Things to see in Compton Castle garden
The garden at Compton Castle is small but perfectly formed, its character and appearance changing with the seasons. Among the highlights are a medieval-style knot garden, a rose garden and an orchard, and its different areas reflect the many lives of the building set in the middle of it. Take your time wandering around and enjoy the variety of plants, sights and smells.
Compton Castle is now closed for winter
Thanks for all your support this year. Compton Castle is now closed for the season and will reopen in April 2024. We look forward to welcoming you back then.
Lawns and orchards
As you arrive at Compton Castle the tidy lawns either side of the central path, bordered with lavender, are the first thing you see. This sunny spot is home to traditional games such as croquet and quoits if you fancy a game, or you're welcome to just relax on the lawn. Through a gateway at the bottom left of the lawn is an orchard where apple trees blossom in spring and grow fruitful with apples in autumn.
Spot the squirrels
The squirrel is significant to Compton Castle as it was the name of the ship Sir Humphrey Gilbert sailed on to found the first English colony in Newfoundland in 1583 in the name of Queen Elizabeth I.
As you explore this treasured family home, can you spot any squirrels?
Rose garden and knot garden
Steps at the top left of the lawns lead you to the rose garden. In the summer months the heady smell of roses and scented wisteria hits you before you finish climbing the steps, and then the sight of many roses climbing the pergola and lining the paths takes your breath away.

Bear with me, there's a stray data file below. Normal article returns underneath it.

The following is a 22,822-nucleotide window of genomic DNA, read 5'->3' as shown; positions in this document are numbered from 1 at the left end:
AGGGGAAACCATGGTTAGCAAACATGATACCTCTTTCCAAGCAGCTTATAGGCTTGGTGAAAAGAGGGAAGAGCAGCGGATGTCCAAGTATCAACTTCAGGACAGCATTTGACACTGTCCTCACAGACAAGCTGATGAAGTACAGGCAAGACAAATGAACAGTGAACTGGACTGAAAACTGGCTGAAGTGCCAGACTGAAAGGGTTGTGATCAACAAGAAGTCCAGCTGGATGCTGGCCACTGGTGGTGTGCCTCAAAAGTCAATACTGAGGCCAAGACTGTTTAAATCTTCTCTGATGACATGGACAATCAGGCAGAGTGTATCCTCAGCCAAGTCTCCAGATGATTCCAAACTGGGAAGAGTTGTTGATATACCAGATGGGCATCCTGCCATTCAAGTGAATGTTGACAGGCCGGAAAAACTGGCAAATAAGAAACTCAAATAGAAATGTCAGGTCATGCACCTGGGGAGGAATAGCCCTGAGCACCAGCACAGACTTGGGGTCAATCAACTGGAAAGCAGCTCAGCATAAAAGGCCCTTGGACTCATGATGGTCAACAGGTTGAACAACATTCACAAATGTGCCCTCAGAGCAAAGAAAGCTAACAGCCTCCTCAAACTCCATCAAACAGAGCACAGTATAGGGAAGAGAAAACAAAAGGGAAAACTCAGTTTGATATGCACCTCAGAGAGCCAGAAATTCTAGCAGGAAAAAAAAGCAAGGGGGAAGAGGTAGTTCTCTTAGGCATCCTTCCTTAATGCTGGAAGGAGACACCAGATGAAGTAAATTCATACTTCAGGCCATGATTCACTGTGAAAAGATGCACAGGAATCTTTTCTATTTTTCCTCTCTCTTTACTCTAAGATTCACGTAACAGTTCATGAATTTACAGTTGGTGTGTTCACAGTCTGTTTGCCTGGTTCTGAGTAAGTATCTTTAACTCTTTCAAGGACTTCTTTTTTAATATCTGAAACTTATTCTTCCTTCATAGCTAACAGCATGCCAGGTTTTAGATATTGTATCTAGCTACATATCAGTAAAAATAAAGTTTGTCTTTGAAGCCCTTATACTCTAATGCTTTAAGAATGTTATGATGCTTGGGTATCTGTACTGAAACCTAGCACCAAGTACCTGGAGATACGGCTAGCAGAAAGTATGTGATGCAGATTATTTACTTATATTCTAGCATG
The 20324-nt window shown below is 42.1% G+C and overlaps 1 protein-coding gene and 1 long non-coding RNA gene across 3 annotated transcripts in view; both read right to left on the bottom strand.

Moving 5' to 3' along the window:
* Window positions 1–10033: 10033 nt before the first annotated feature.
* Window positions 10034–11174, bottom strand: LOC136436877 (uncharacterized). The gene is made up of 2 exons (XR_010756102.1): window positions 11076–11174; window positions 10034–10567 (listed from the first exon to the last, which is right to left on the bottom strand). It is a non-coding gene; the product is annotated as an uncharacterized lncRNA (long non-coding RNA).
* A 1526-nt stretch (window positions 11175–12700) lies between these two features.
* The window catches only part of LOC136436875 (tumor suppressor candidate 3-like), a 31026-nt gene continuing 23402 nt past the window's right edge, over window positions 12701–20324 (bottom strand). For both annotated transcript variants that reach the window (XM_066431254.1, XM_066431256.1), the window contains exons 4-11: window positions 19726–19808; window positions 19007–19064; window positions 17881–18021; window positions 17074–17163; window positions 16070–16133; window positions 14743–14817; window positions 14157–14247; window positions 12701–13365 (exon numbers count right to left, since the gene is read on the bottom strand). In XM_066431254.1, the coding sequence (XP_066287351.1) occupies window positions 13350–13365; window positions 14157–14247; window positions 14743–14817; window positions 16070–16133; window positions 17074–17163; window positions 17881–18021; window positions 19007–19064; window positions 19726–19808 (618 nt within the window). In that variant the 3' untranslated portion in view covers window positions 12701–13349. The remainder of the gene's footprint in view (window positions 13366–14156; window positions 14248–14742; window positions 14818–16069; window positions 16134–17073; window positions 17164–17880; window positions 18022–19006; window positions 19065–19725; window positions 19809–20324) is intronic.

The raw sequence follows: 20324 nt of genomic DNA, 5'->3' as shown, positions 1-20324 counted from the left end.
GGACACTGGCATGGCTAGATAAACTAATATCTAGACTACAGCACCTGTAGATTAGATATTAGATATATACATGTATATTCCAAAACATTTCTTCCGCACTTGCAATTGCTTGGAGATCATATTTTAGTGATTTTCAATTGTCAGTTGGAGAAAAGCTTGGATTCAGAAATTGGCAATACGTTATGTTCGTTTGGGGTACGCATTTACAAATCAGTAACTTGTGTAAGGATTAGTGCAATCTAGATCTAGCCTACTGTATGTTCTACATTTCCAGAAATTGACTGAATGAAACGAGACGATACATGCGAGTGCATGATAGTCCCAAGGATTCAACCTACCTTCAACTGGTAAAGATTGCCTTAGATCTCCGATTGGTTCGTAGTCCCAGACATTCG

Look out for the Armillary Sphere in the rose garden which was forged in 1983 to mark the 400th anniversary of Sir Humphrey Gilbert’s colonisation of Newfoundland, and take a seat on the bench by the pond for a quiet moment to take it all in. The knot garden also commemorates this as at its heart is a squirrel statue, inspired by Sir Humphrey's ship The Squirrel.
Picnic in the orchard
Whatever the time of year, a picnic in the orchard is a must-do when visiting Compton Castle. In the spring you can lunch under the blossom of the apple trees, in the summer soak up the sunshine and race around the trails mown into the long grass, and in the autumn look for apples ripening on the trees.
Inside the castle
You may meet volunteers dressed in Tudor outfits. In the Medieval Kitchen herbs from the herb garden are laid out – crush these in the pestle and mortar to release their aroma.
The garden, planned by the Gilbert family and now cared for by a National Trust gardener and a team of volunteers, has grown through public donations and events.
Additions such as the pergola in 2001 and the planting of the medieval-style Knot Garden in 2003 wouldn't have been possible without public support, and that is true to this day.
Funds raised through admissions income and donations go directly towards the care and upkeep of the Castle and garden. In 2022 we installed new oak benches carved locally with the Gilbert Coat of Arms thanks to funds raised at Compton Castle.
Step inside this fortified medieval manor, complete with a Great Hall and a sub solar, and learn about the lives of people that once called it home.
Follow the changing fortunes of this medieval castle, home to the Gilbert family for over 600 years, though its periods of disrepair and restoration.
Learn about volunteering at Compton Castle and other properties on the English Riviera in Devon, including the opportunities available and how to get involved.
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